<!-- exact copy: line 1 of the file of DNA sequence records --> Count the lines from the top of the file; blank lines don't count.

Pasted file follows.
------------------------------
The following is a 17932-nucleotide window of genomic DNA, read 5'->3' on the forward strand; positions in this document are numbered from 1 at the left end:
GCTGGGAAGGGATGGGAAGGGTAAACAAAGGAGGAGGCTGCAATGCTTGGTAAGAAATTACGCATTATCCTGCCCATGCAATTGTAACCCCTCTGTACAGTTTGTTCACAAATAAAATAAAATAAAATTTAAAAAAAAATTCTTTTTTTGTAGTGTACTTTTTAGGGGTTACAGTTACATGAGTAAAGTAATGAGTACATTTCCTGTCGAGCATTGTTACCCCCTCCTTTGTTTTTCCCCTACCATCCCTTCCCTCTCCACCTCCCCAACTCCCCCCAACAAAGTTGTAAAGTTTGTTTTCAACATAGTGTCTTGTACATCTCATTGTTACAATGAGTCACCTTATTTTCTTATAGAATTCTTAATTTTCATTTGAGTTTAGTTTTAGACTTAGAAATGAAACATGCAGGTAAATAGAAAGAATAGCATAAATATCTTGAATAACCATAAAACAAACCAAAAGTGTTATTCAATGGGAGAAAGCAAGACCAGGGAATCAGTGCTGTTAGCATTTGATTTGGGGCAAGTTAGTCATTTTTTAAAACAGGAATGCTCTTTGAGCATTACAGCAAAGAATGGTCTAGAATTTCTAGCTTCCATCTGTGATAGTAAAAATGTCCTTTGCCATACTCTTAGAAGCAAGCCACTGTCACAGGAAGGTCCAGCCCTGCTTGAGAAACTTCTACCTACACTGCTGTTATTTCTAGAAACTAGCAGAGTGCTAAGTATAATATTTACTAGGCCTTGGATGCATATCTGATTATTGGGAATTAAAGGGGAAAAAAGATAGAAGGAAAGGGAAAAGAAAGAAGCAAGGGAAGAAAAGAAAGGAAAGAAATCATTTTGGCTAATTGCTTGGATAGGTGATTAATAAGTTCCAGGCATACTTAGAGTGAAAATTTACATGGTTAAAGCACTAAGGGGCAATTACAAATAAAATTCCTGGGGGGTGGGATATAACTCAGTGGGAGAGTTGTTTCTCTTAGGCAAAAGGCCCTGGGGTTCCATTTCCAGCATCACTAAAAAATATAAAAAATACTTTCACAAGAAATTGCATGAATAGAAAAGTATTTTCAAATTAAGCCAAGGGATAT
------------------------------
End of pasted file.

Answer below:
The following is a 17932-nucleotide window of genomic DNA, read 5'->3' on the forward strand; positions in this document are numbered from 1 at the left end: